Respondent
Shore, Barbara K.
Interview Date
January 27, 1993
Abstract
Barbara Shore, director of the doctoral program of the School of Social Work at the University of Pittsburgh; born, 1920.
[T1S1] Respondent reports family origins in Europe and settlement in Western Pennsylvania. Parents' births and educations in Pittsburgh are indicated. Parents' occupations are reported; siblings are enumerated. Squirrel Hill and Allderdice High School of Respondent's youth are characterized. Activities as youth are enumerated. Respondent indicates religious training obtained at Rodef Shalom. Grandmother's synagogue affiliations are reported; family's observances are specified. Activities in Oakland are discussed. Attendance and instruction at Rodef Shalom Sunday School are discussed. Siblings' affiliations are enumerated. Residences, friends and anti-Semitic incidents as youth are related.
[T1S2] Respondent expresses the nature of conflict between Jewish and gentile youth. Studies available, and exclusion of Jews from sororities, at Margaret Morrison (Carnegie Institute of Technology) are indicated. Ethnic composition of campus newspaper is mentioned; anti-Semitism of industry and academia in 1940s is illustrated. Respondent explains choice of major. Social work studies available at Carnegie Tech is discussed. Respondent reports duration of undergraduate studies and outlines the subsequent fission of Carnegie Tech's faculty. Husband's education and family are reported. Respondent recounts nearly forfeiting scholarship due to marriage.
[T2S3] Respondent names parents and provides marriage information. Husband's studies and siblings are reported. Respondent indicates clinical work necessary for professional association membership in 1940s. Respondent explains leaving a state hospital for a children's service bureau. Respondent's responsibilities at Chicago orphanage are outlined; innovative treatment of children is reported. Attitudes of young concentration camp survivors after WWII with whom Respondent worked are extensively discussed. Changes in residence and husband's work are noted. Children's careers in social work and families are reported.
[T2S4] Residence and activities in 1950s are indicated. Ambience and activitism of Stanton Heights in 1950s is described. Respondent offers causes for neighborhood women returning to work. Composition and quality of schools Respondent's children attended are mentioned. Children's religious educations are noted; staff and locale of Travelers Aid are specified. Nature and purpose of Respondent's doctoral studies at University of Pittsburgh are reported. Decline of Travelers Aid is recounted; quality of Travelers Aid staff and volunteers is assessed. Dissertation topic and second master's degree are mentioned. Husband's work in Pittsburgh is reported. Professional interests of fellow doctoral students are characterized. Respondent enumerates advantages of assigned doctoral faculty.
[T3S5] Courses designed and taught by Respondent are enumerated; most rewarding course is specified. Benefit of public health studies to social work studies is noted. Professional interests in women and children are mentioned. Respondent's contributions to the field and volunteer efforts on behalf of alternative services are reported. Respondent's attitude toward professional consultation is expressed. Respondent discusses success and demise of Single Women in Mid-Life Crisis Project. Respondent's work with socially active organizations is extensively enumerated. Honors Respondent received are listed. Differences Respondent has observed in social work field and education are extensively discussed.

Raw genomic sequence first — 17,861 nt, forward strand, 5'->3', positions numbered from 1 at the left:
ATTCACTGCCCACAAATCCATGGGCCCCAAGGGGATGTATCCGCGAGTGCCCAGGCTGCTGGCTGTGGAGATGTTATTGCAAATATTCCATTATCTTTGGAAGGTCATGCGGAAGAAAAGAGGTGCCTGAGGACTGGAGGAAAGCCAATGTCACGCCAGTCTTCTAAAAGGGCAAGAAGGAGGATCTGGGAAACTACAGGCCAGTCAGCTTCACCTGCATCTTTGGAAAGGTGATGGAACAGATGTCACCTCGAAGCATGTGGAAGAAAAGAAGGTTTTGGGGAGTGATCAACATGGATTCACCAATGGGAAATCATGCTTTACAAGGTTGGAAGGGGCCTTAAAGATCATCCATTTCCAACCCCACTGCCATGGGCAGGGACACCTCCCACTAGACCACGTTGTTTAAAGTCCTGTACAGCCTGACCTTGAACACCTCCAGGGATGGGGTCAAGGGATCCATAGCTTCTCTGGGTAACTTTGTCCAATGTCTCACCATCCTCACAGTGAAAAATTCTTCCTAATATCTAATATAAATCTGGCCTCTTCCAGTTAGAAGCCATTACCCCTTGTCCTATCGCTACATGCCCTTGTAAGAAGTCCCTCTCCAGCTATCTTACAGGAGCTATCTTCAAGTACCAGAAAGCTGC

[T3S6] Respondent comments upon pay scale and prestige of social workers. Factors which lead men into social work and examples of bias in gaining administrative positions are enumerated. Respondent assesses her decision to delay career. Respondent extensively discusses dilemmas of women with families and careers; potential solutions to working women's difficulties are outlined. Colleagues and friends are enumerated. Respondent criticizes services of Jewish Home for the Aged and argues protractedly for factionalism as the cause of its problems. Respondent assesses the development for programs for the aged.
[T4S7] Respondent reports involvement in Peace Now and characterizes the contemporary political dilemma of American Jews. Respondent's political activism, especially concerning education, is summarized. Former participation of Stanton Heights residents is extensively discussed; Respondent's responsibilities in East End Irene Kaufmann Settlement are reported. Closure of East End Irene Kaufmann Settlement is explained. Respondent relates the case of racist petition to deny Blacks from buying houses in Stanton Heights. Respondent illustrates opposition to forced integration and discusses current integration of Respondent's neighborhood. Respondent's disagreement with B'nai Israel's position on busing is recounted.
[T4S8] Respondent extensively chronicles the factors that caused the decline of, and continue to stifle, the Stanton Heights shopping center development. Good relations between races in Respondent's neighborhood is illustrated. Respondent enumerates activities she will pursue in retirement and outlines gradual retirement from academic pursuits. Activities of Respondent's grandmother and children are mentioned. Respondent reports husband's successful effort to contact Siberian relatives.
Subjects
Blacks--Relations with Jews; Jewish Home for the Aged (Pittsburgh, Pa.); Social service; University of Pittsburgh. School of Social Work
Birth Date
1920
Profession
Director of Doctoral Program of the School of Social Work
Work
University of Pittsburgh
Length (hours)
4
Interviewer1
Stolzer, Shirley
Interviewer2
Joseph, Florence
Indexer
Joseph
Collateral Materials
Box 106 FF 20
Identifier
ais196440.426
Rights
All rights reserved. University of Pittsburgh